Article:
The bright cyan blue sky is reflected in the calm waters of Lake Timiskaming under a blazing sun. This scene is conjured up by the picturesque town of Ville-Marie and as you intend to make the most of it, you get some provisions and head down to the Parc du Centenaire on the shore of […]
Escape to Témiscamingue
When I have a few days off and want to get away, I head to Témiscamingue. On the shores of that vast lake, I almost feel like I’m at a seaside resort. As soon as I pass the Côte à Perreault, see that hill rise on the horizon, I slip into vacation mode. I stroll Ville-Marie, the prettiest village in all of Quebec, pass by the marina, drift away…
Last summer, I came with a gang of girlfriends. We rented a cottage for a long weekend at La Bannik. We had cocktails on the patio, cooked our meals on the barbecue, and caught up with each other over a bottle of fine wine. We knocked shoulders in our own private spa before toasting marshmallows round the fire, heads in the stars. The next day, some took advantage of the massage therapy services. We enjoyed the lovely beach, played Frisbee. Time drifted lazily by.
Since I work for Tourisme Abitibi-Témiscamingue, I’m often called on to play tour guide for friends. On this visit, I shared that Témiscamingue is the pantry of our vast beautiful region. The area around the lake boasts a microclimate that benefits surrounding producers. With authenticity and enthusiasm, they reap the land’s finest. So we visited Éden Rouge (we had vowed to try their new country dinner this summer), the Nordvie farm, the vineyards of Domaine DesDuc, the orchards of the Verger des Tourterelles (co-owner Marie-Ève makes an apple caramel à la fleur de sel that is to die for), the Fromagerie Le Fromage au village cheese works, and topped it all off with chocolate from Les Chocolats Martine.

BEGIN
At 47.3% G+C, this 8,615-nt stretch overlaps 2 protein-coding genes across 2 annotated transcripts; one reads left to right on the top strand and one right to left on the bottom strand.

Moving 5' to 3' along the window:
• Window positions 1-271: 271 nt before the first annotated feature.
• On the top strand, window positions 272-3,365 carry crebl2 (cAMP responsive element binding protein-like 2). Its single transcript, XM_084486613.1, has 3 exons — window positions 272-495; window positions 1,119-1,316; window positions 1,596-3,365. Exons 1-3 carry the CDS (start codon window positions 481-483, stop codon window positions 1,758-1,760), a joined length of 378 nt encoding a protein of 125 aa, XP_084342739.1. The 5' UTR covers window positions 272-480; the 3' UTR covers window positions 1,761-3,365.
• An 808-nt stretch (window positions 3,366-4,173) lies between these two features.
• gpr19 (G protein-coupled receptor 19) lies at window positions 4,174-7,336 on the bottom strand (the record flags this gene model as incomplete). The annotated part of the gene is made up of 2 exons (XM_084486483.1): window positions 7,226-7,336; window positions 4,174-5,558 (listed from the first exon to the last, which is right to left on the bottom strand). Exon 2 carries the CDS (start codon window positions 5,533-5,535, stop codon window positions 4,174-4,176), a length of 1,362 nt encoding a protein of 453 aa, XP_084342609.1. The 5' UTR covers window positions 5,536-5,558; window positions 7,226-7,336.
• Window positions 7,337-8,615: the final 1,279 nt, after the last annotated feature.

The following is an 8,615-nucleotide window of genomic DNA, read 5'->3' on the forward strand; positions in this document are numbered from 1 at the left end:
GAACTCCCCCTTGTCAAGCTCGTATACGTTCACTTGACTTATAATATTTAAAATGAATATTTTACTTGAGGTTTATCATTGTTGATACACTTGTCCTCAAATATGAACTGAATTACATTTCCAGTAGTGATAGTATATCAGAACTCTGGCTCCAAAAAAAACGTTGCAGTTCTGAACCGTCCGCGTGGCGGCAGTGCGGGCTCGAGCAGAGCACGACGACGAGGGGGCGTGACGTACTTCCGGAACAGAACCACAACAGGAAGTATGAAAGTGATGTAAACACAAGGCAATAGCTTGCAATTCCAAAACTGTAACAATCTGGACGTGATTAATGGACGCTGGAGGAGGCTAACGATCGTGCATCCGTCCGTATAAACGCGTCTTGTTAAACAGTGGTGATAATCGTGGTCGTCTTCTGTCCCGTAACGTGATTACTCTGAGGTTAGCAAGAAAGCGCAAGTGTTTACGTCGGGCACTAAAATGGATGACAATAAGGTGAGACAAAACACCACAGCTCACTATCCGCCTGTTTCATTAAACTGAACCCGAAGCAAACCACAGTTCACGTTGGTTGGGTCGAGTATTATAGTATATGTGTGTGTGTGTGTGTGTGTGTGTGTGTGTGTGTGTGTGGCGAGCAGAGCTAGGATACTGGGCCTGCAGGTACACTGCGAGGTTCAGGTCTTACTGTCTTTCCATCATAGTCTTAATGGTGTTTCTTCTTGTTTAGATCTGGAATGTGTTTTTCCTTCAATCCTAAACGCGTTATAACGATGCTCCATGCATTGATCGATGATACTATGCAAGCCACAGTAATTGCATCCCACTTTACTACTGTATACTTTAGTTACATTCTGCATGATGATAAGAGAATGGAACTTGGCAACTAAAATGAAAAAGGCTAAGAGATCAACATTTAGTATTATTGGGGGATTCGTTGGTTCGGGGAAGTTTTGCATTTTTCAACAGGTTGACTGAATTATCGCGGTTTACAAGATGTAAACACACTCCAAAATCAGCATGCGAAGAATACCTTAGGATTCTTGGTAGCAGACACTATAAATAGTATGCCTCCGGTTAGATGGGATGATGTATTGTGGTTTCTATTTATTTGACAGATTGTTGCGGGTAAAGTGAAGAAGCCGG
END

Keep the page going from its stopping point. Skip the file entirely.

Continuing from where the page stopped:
And in the neighbourhood, there are also a wealth of great restaurants, which I listed for the girls: Bistro Elle & Louis, Eugène Auberge/Bistro, La Bannik, Le Coucoushee, etc. And of course I had to tell them about the food fair, the Foire gourmande de l’Abitibi-Témiscamingue et du Nord-Est ontarien.
After all of that food, of course we needed to get out and move a bit. I brought them to La Grande Chute hiking trail. This hidden gem, which seduced the likes of Lana Turner and John Wayne in years gone by, will be part of the new parc national d’Opémican, due to open in 2017. On the way back, we stopped at the wetlands of the marais Laperrière. I wanted to show them the turtles, birds and other wildlife. Next year, we’ll have to visit the Récré-eau des Quinze.
Right next door to La Bannik is another must: the Fort Témiscamingue National Historic Site. It boasts a trading post, enchanted forest, magnificent beach, 6,000 years of native presence, and a two-century rivalry for control of the fur trade. This is where it all began!
We’ve promised ourselves a visit to the wasp interpretation centre, the Centre d’interprétation de la guêpe, a truly intriguing place. We’ll also have to give the Chibekana climbing wall a try, visit the Verrerie de la montagne glassworks, do the Ligne du Mocassin by bike, play Indiana Jones at the Fossilarium, and tour Ville-Marie by bike taxi with Vélo-Taxi. We have also made a pact to discover at least one of the 60 outfitters in the region to tease out a few trout, walleye and northern pike. That’s the thing about Témiscamingue. You come back, but you never feel like you’ve seen it all…